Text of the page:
Scientists know that our chronological and biological ages don’t always match up; we can often appear and feel older, or younger, than what our birth certificate says. Genetic researchers have isolated 150 genes considered to be more closely connected to aging and health concerns including osteoporosis and dementia. Referred to as the “healthy age gene score,” researchers have found that higher scores paralleled overall good health and strong cognitive abilities, as opposed to those diagnosed with Alzheimer’s, who scored much lower on the healthy age gene score spectrum.

The Future of Anti-Aging: Rejuvenation Science

The desire to live longer has long been a fascination and focus of what is referred to as “lifespan extension” science, dedicated to helping humans live longer and more importantly, free from diseases normally associated with aging. Momentum has gained in clinical research and financial interest from leading biotech companies including Google’s Calico, which in 2018 announced a $1 billion dollar investment in age-related research.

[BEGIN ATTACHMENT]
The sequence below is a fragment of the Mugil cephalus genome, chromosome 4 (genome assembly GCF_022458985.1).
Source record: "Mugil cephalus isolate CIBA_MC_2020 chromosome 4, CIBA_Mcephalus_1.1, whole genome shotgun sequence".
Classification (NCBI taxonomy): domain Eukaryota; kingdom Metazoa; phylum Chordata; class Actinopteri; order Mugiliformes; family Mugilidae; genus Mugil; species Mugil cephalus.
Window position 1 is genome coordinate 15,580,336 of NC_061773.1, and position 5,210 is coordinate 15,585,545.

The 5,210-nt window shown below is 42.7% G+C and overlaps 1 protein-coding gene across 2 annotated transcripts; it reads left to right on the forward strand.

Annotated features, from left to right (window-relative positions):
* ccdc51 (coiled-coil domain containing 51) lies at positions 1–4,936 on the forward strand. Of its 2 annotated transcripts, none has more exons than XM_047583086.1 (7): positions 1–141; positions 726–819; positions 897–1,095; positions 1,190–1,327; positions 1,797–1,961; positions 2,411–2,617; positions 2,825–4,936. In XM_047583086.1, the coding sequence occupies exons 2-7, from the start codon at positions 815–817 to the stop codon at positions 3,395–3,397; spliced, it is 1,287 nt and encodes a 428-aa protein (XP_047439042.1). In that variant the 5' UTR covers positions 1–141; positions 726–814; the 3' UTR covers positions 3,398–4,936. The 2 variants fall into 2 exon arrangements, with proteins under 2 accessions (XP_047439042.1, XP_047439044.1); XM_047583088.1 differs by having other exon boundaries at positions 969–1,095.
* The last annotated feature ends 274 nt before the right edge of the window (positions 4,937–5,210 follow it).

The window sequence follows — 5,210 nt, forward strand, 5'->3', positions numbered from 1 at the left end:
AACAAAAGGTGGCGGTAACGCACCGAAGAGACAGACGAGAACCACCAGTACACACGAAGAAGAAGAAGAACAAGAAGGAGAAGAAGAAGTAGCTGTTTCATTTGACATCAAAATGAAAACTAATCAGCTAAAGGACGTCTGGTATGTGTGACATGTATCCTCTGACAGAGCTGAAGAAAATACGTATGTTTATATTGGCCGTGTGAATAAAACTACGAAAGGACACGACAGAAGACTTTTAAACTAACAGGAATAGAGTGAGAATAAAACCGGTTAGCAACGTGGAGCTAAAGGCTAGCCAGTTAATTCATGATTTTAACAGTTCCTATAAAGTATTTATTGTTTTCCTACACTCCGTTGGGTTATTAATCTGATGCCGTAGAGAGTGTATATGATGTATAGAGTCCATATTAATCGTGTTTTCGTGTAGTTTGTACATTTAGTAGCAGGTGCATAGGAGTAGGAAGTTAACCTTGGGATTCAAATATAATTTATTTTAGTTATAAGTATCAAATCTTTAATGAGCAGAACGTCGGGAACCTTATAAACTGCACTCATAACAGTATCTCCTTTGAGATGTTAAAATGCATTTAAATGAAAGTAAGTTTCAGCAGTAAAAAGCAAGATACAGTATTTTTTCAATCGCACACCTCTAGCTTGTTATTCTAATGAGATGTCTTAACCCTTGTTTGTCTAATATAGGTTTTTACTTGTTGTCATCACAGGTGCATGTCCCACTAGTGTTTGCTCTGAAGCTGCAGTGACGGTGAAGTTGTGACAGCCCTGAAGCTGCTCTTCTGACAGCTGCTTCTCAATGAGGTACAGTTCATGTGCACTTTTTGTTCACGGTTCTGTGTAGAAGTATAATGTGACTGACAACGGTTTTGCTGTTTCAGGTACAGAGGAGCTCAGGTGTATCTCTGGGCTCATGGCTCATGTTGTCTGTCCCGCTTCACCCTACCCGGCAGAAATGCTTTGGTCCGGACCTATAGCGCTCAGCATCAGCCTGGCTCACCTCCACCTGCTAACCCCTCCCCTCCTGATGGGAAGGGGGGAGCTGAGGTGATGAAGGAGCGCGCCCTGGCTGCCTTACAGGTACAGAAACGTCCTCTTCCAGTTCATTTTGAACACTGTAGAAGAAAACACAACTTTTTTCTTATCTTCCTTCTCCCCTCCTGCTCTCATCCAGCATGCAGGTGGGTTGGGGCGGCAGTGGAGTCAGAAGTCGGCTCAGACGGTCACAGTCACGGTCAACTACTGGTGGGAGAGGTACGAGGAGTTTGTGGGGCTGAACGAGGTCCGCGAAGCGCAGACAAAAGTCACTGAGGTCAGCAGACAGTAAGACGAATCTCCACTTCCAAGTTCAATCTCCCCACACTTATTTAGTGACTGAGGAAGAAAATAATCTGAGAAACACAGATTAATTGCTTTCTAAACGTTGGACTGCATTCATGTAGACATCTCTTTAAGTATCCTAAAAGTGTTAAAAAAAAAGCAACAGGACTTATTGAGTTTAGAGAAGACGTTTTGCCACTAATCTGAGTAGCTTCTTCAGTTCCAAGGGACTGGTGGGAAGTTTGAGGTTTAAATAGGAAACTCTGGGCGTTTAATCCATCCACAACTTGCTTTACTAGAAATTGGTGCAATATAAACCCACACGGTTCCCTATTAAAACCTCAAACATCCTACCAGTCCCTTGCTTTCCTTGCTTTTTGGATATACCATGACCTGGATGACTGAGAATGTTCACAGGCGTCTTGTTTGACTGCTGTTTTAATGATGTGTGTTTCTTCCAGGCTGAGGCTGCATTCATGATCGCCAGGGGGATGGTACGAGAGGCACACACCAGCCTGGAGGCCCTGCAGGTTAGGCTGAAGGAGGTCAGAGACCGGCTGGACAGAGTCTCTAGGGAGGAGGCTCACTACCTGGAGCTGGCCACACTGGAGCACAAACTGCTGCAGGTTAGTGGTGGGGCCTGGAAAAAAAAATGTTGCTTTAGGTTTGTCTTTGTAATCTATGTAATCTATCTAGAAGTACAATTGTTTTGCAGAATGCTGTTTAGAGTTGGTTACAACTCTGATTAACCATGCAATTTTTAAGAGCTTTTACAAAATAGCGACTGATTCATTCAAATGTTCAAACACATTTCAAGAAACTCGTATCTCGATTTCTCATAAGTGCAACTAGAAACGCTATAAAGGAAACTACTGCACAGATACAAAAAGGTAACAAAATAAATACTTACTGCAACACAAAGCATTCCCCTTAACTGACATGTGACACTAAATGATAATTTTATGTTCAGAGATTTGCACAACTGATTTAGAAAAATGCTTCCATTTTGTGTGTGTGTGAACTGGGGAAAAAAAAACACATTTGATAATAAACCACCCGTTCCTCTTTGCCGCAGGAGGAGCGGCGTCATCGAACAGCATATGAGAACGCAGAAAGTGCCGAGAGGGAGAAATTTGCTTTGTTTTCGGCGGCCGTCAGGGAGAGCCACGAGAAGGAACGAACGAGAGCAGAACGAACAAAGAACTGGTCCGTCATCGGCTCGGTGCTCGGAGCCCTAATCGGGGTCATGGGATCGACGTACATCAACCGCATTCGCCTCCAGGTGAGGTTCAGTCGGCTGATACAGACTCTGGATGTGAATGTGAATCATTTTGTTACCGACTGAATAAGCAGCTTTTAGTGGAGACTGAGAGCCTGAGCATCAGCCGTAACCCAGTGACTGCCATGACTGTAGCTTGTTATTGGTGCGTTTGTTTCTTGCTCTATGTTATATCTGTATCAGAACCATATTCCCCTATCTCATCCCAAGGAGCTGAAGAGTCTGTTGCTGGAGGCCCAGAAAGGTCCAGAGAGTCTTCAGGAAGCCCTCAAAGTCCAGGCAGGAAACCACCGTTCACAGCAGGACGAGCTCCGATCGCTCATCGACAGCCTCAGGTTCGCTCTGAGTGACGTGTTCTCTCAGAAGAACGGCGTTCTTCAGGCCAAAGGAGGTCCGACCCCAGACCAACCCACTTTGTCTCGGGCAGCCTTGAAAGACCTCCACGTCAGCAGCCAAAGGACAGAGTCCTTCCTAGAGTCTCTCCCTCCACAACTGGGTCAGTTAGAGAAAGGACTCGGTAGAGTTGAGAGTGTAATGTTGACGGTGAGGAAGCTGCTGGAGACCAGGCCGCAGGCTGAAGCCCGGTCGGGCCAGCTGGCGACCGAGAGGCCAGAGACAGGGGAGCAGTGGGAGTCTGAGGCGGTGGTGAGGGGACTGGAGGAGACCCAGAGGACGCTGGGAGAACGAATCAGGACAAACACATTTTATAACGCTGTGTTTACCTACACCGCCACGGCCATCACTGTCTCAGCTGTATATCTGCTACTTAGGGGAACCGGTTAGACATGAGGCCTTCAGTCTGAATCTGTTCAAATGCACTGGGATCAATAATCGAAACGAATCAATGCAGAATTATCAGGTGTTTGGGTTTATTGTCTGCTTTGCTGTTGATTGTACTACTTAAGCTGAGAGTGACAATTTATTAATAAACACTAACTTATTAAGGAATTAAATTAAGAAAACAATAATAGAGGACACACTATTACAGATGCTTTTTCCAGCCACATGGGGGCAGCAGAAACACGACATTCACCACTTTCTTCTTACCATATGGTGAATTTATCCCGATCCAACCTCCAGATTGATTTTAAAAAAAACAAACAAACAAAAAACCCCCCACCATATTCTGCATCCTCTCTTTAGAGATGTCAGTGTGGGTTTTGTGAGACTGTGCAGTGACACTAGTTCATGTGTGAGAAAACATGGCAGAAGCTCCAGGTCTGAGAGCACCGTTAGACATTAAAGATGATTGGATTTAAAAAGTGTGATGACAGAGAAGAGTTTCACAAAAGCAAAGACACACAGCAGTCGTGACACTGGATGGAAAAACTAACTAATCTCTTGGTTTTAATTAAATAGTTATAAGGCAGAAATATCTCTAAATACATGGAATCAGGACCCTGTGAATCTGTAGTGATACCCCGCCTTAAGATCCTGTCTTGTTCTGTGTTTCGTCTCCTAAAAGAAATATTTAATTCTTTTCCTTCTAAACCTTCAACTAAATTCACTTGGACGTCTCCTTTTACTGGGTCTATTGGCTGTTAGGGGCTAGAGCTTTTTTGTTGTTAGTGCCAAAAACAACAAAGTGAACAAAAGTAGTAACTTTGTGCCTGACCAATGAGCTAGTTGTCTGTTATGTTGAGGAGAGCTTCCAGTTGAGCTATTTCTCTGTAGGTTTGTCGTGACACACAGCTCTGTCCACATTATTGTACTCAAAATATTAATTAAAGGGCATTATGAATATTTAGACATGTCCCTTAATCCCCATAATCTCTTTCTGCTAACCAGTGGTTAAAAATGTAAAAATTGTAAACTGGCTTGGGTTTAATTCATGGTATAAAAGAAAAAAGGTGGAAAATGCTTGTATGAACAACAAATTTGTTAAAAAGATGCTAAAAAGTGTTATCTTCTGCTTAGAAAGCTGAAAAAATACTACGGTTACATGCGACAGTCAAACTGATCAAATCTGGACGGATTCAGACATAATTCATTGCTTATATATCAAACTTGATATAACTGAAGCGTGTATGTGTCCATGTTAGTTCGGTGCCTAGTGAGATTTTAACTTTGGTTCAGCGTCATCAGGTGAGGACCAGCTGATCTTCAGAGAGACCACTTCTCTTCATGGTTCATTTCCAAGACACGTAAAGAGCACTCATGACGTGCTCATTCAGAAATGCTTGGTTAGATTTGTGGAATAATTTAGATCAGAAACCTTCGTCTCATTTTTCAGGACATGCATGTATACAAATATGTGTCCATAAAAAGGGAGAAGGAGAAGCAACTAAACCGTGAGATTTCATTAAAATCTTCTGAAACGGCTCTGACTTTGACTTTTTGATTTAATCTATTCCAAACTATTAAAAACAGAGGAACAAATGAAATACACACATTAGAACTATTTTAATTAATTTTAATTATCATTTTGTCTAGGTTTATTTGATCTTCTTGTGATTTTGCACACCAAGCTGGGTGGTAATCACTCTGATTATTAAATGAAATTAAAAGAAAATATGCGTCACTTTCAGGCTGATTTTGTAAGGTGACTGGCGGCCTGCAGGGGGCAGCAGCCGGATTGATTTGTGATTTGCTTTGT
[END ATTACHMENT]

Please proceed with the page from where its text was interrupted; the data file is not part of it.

One of the most promising age-reversal protocols utilizes anti-cancer and transplant anti-rejection drugs to heighten older patients’ immune systems, as well as a reduction in contracting bronchitis. The research has studied the impact of this drug cocktail on extending the lifespan of yeast, worms, and mice. The current research is focused on the central benefit of the drug — enhancing the immune support system that is so often diminished as we age.  

In 2015, research showed that the blood proteins in younger mice had a dramatic impact on the aging process of older mice. As recent as January 2019, a group of researchers studied the impact of treating those suffering from the lung disease Idiopathic Pulmonary Fibrosis (IPF), with a new kind of protocol, employing a cocktail made from a leukemia drug and a supplement that eliminated the damaged, or dying cells. Healthy cells were allowed to prosper, reversing the cell’s aging process and extending the participants’ lifespans.